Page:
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  • Writer's pictureKIKAO CULTURES - Michelle


What if students worked in partnership with the community to address SDGs through real projects?

What if they: Started up-cycled fashion brands to generate less waste; Started movements to clean their local beaches; Co-designed old worn-down spaces to new sustainable environments; or even Co-constructed green, Eco-friendly spaces to help restore biodiversity.The thing is all around the world, they are already doing it.

These community-based projects are all REAL case studies from innovative programs that are moving from talk to action.

What if in doing this, all educators would break the barriers of collaboration and bring their learners together to experience the process of building and accomplishing fantastic projects like the ones described above?

So these projects would cease to have the identity of an individual educator / school driver but it would have the identity of young people aged under 18 who identify as Global Citizens doing spectacular exploits within their communities.

It is worth noting that this age group has been left out of public conversations as likely contributors. For centuries, they have been regarded as receivers. What if, just what if, we give them the rarely given space to express their ideas about world moving topics. And also give them the tools, direction and confidence to take action!

When we talk of educators often times it is thought to refer to professional trainers.

An educator is a person who provides instruction or education. An educator is usually seen as a mentor, instructor, or trainer. That is to say, an educator does not merely teach specific facts about an academic subject; an educator also instructs students' intellectual, moral, and social growth. Education transcends the classroom. If we are being realistic, anyone can be an educator! An elder sibling guiding a younger one to navigate something they have experience in. A parent guiding their child(ren), peers, the situations and the lists go on …

Therefore, locking the word educator as being synonymous to teacher only, is misguiding!

I digress, my point is that there should be lots of encouragement towards educator collaboration.

Effective global collaborators transcend time and space to connect, learn and create. The connected classroom is one that ‘…connects and engages with multiple audiences, resources and tools to create authentic, collaborative learning outcomes’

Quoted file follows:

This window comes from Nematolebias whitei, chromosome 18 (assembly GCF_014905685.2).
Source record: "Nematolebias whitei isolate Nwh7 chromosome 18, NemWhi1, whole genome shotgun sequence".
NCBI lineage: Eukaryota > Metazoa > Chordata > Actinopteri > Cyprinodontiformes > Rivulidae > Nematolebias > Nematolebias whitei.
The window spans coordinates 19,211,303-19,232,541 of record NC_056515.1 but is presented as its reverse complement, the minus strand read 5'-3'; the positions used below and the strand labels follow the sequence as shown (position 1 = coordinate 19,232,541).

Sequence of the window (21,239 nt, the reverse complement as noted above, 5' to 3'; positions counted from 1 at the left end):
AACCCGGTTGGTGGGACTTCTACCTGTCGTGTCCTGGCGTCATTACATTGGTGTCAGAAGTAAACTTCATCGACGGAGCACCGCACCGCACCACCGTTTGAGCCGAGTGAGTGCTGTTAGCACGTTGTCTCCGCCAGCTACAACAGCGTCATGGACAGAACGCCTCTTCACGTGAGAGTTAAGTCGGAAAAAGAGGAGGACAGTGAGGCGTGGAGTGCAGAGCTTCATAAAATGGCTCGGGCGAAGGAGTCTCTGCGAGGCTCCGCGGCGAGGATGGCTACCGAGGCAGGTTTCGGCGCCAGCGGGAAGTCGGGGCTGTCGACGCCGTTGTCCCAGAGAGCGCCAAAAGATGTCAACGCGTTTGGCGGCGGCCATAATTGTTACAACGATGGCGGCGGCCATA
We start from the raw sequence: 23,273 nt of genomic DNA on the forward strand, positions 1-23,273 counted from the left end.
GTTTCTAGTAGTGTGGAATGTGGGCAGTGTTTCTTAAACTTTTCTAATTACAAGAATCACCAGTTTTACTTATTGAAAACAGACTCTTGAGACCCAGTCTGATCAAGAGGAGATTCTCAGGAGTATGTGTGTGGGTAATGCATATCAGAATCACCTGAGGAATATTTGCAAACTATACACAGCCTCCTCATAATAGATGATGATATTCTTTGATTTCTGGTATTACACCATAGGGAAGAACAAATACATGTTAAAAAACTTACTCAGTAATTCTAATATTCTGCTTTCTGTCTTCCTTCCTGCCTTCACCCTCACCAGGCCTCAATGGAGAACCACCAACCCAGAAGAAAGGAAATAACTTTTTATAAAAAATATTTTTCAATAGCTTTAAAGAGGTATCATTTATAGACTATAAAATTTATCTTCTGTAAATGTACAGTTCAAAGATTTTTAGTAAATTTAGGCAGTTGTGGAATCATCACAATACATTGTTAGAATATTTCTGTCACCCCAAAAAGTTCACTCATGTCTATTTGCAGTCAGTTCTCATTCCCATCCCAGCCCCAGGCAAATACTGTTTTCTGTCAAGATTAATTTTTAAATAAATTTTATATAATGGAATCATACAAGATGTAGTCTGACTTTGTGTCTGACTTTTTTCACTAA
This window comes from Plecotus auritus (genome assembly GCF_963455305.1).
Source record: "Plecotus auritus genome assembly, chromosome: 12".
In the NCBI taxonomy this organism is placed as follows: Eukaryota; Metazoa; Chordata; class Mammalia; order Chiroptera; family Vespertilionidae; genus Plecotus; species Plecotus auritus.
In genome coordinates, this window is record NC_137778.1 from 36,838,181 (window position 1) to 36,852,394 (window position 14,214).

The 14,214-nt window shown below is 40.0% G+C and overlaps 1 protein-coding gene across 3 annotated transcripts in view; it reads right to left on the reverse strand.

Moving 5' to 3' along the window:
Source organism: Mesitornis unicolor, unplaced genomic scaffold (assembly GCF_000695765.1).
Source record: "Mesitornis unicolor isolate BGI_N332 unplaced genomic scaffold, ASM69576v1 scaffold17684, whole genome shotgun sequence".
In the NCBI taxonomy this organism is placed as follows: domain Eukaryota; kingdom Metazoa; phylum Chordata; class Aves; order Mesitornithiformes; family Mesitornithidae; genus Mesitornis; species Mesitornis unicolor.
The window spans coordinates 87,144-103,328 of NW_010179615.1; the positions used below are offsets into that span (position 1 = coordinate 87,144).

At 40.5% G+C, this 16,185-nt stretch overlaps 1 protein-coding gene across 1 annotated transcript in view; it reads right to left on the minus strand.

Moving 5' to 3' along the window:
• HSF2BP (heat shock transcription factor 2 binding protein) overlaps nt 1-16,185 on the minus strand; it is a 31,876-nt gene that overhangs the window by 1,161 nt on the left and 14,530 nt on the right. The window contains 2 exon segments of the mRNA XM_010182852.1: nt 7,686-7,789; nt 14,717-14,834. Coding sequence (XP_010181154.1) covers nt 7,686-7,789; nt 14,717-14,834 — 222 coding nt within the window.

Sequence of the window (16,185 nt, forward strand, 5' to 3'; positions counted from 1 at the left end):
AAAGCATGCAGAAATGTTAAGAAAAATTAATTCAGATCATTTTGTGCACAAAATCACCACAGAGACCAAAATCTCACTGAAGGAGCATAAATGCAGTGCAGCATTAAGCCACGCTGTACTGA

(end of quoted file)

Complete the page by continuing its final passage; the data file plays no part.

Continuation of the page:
For the 21st Century Learning, Global collaboration is key and is one of the major reasons for using mobile and ubiquitous digital technologies. This kind of collaboration supports global awareness and competence and intercultural understanding. This is the much-needed recipe to change the world!

Global collaboration supports:

One, Glocalization which is the culture of accepting differences and applying them to the local context. The goal of glocalization is not for one culture to emerge but to find differences as well as commonalities.

Two, International mindedness and cultural awareness where Intercultural differences become intercultural understandings and break down stereotypes, cultural superiority and socioeconomic dominance.

Three, Global competency is enhanced. The cross-cultural skills and understanding needed to communicate outside one’s environment and to act on issues of regional and global significance are honed.

Four, better Cultural awareness is adopted making sure that working with others in the world provides new understandings.

This is the precisely what we require to meet the 17 Global Goals. Where they are regarded not as an agenda for the elite, but a lifestyle to be adopted by everyone leaving no one behind while engaging each other to ensure we build the world we want to see.

The concept and practice of global collaboration in the classroom has changed since the development of the Internet and got even more elaborate since the COVID-19 period.

In order for teachers to realize the benefits of collaboration, however, they must work around the common issues that prevent them from working with others. One such hindrance is time. In a survey, it was found that only 31% of teachers have enough time to collaborate with teachers. Moreover, 4% said that they never met with other teachers to discuss instructional practice. On the other hand, 43% said that they met with other teachers weekly or more often.

How can we change this?

By taking a learner-centric approach to education. And also adopting an education is fun mindset where play and entertainment is part of education experience thus creating strong edutainment programs such as what we have here at Kikao Cultures.

The purpose of international collaboration is not to replace the educational systems already in place in countries. Rather, its purpose is to allow parents, teachers, students and administrators to compare, exchange and collaborate for effective systems.

Let’s connect more!!



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